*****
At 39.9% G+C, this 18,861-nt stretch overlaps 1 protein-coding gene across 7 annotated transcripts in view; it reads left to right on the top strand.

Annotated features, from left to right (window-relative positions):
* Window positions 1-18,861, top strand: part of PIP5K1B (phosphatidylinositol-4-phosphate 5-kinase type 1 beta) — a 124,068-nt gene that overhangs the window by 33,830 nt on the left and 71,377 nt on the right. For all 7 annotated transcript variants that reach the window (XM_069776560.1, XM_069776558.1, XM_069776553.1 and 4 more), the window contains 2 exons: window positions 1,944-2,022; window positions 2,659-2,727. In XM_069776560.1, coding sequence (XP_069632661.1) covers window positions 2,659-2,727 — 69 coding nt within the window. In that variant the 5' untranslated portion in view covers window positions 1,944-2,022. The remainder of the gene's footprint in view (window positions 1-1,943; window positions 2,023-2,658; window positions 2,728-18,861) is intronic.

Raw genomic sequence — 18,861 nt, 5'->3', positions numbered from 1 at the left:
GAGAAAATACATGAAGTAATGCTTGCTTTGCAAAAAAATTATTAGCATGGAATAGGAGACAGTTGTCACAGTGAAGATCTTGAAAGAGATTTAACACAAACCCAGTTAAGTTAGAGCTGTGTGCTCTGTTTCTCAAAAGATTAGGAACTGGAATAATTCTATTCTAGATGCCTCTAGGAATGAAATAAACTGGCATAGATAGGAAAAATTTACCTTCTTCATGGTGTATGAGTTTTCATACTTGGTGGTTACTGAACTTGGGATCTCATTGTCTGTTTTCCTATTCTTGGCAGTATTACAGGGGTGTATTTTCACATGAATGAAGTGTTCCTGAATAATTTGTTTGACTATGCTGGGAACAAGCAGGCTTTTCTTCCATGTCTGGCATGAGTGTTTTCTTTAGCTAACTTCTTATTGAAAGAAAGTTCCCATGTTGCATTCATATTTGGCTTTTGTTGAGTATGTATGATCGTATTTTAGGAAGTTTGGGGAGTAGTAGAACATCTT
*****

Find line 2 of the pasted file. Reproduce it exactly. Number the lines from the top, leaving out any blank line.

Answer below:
Annotated features, from left to right (window-relative positions):